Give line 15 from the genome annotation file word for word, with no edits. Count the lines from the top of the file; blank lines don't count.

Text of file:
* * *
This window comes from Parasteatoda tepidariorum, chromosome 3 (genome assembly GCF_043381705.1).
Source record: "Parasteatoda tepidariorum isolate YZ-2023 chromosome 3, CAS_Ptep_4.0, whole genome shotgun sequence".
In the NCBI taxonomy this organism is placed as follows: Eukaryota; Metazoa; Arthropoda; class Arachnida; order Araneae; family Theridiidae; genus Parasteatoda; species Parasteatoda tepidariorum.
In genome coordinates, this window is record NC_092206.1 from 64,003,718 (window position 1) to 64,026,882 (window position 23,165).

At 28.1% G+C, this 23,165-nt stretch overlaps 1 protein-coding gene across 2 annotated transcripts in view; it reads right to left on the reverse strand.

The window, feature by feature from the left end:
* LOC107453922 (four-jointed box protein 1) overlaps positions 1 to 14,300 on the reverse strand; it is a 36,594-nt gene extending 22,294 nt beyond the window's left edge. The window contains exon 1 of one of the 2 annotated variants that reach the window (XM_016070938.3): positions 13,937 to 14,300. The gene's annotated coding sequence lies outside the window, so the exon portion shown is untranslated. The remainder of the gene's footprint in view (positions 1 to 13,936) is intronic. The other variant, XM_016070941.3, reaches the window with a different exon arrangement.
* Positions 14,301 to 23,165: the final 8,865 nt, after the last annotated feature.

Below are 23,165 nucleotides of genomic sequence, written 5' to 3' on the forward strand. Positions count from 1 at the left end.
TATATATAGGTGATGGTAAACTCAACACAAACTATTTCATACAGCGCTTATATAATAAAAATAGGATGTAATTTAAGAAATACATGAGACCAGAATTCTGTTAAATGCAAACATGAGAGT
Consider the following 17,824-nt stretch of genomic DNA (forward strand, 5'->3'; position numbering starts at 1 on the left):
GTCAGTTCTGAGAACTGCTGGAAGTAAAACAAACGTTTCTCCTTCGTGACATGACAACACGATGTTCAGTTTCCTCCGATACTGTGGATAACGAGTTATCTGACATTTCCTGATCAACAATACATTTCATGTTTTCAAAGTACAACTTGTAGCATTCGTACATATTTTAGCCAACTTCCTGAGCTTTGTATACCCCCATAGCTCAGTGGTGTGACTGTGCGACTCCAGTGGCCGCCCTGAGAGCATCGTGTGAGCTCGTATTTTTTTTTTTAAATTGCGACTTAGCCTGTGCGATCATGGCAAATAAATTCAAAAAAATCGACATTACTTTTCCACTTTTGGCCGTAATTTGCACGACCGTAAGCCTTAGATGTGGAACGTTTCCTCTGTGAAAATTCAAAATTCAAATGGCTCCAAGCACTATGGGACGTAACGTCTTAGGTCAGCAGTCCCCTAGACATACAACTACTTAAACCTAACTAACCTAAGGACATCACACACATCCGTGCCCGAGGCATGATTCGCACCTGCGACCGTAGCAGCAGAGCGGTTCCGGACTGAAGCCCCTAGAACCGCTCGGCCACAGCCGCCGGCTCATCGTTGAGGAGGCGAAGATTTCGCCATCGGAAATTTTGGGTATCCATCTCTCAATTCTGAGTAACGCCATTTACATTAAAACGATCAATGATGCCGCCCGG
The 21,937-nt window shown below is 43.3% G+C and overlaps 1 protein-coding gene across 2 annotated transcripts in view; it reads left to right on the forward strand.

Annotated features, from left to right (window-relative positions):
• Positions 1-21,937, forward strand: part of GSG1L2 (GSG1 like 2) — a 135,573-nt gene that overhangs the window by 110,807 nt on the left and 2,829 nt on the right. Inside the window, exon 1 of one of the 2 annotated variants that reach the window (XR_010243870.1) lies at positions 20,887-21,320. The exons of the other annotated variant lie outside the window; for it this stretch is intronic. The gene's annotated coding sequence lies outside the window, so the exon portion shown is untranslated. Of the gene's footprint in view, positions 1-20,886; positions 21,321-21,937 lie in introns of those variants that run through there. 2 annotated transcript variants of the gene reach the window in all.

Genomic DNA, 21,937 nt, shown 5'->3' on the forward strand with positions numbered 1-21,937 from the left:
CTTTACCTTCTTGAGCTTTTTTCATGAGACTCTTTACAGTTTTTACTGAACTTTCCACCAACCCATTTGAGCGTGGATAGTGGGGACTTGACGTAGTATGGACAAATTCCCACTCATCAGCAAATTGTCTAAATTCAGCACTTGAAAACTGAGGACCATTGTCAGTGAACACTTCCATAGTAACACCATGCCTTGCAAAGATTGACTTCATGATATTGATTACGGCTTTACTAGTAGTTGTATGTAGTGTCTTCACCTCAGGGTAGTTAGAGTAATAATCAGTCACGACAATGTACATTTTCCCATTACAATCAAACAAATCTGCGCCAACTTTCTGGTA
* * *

• Positions 1-21,937, forward strand: part of GSG1L2 (GSG1 like 2) — a 135,573-nt gene that overhangs the window by 110,807 nt on the left and 2,829 nt on the right. Inside the window, exon 1 of one of the 2 annotated variants that reach the window (XR_010243870.1) lies at positions 20,887-21,320. The exons of the other annotated variant lie outside the window; for it this stretch is intronic. The gene's annotated coding sequence lies outside the window, so the exon portion shown is untranslated. Of the gene's footprint in view, positions 1-20,886; positions 21,321-21,937 lie in introns of those variants that run through there. 2 annotated transcript variants of the gene reach the window in all.